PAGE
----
They went into her bedroom and she helped him undress and then produced a pair of iron handcuffs from the mid-1800’s. When he lay down in the bed, she cuffed him to the bed and told him that she would return momentarily. When she returned, he looked at her in horror. She was dressed in a barn owl costume and told him that it was her sister that he recently shunned. The sister then entered the bedroom and she was dressed the same.
His fight for freedom was stopped by a needle to the arm. Slowly, he felt himself slip away into unconsciousness. When he awoke, he found himself in a large cage and his body was covered in owl feathers, that were super glued to his entire body. He then wept as he saw the two women dressed as barn owls and dancing around the cage as they made barn owl noises and laughed maniacally.
He dreaded going on blind dates.
The old barn came with the property. I wasn’t sure if it was worth keeping or not. “If it was going to be a danger,” I thought, “I ought to tear it down.”
That day, it was nice outside on the northern border of Georgia for that time of year. So I strolled across the pasture to see for myself what kind of shape the old barn was in. It was still standing; that said something for it.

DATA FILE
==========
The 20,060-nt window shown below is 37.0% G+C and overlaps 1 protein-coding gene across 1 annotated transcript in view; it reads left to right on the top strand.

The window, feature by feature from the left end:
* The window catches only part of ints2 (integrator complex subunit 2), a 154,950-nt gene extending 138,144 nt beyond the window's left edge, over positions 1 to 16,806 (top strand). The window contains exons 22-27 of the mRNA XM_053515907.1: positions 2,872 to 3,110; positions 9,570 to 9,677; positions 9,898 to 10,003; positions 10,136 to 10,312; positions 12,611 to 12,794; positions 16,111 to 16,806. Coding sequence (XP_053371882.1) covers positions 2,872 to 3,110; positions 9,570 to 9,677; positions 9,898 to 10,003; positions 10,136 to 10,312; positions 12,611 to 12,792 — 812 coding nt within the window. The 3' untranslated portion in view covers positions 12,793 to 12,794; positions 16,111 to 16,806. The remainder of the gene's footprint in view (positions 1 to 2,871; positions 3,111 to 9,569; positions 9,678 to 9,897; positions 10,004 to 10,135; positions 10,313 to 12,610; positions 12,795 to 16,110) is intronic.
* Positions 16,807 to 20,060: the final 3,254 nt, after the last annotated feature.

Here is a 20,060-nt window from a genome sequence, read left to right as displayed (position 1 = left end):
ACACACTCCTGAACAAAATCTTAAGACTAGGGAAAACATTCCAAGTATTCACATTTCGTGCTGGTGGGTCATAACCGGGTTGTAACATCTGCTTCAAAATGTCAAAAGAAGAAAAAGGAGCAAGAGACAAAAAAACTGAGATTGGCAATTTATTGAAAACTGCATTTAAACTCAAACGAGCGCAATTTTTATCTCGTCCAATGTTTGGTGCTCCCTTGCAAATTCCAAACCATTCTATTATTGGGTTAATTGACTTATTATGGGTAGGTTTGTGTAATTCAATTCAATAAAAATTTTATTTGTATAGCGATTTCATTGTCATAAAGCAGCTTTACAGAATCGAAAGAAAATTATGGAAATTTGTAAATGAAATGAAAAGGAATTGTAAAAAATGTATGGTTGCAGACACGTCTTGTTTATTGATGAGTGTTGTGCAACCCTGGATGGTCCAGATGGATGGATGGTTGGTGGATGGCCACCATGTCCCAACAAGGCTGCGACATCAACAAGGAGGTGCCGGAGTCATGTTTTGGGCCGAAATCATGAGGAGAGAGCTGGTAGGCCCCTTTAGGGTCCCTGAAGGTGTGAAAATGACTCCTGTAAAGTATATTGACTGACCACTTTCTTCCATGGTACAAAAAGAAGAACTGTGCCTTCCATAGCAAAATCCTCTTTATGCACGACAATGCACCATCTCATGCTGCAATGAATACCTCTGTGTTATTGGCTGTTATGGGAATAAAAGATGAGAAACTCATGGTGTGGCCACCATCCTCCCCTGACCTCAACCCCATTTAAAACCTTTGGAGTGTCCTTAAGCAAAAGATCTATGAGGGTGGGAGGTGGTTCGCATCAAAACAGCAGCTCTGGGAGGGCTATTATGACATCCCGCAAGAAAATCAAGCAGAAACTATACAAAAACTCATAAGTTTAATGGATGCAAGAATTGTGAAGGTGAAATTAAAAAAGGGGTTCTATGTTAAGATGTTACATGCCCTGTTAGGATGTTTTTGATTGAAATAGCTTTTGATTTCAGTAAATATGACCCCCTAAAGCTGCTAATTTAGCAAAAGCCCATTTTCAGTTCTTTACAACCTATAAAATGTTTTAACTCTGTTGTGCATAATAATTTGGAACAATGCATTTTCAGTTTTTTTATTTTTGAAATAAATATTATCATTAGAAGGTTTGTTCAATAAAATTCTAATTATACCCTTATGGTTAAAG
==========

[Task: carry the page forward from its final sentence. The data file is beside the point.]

From all appearances, it looked to be a stable for animals; there were stalls and a hay loft. As I explored one of the stalls, I kicked something metallic. Reaching down, I picked up a pair of old iron handcuffs. “What an odd thing to find in a barn,” I thought, bringing them back to the house.
Within a week, there was a knock on my door. A large, elderly, black gentleman stood before me, selling light-bulbs. Inviting him inside, we talked a little about light-bulbs until he noticed the handcuffs on the end table. “Where’d you find these?” he asked.I explained I had discovered them inside the old barn out back.
His eyes grew wide, and his voice perked up, “Do ya mind if I take a look inside your barn, Sir?”
We weren’t out there 10 minutes when he discovered several more pairs of handcuffs. As he poked around, he found some short pieces of chain, as well.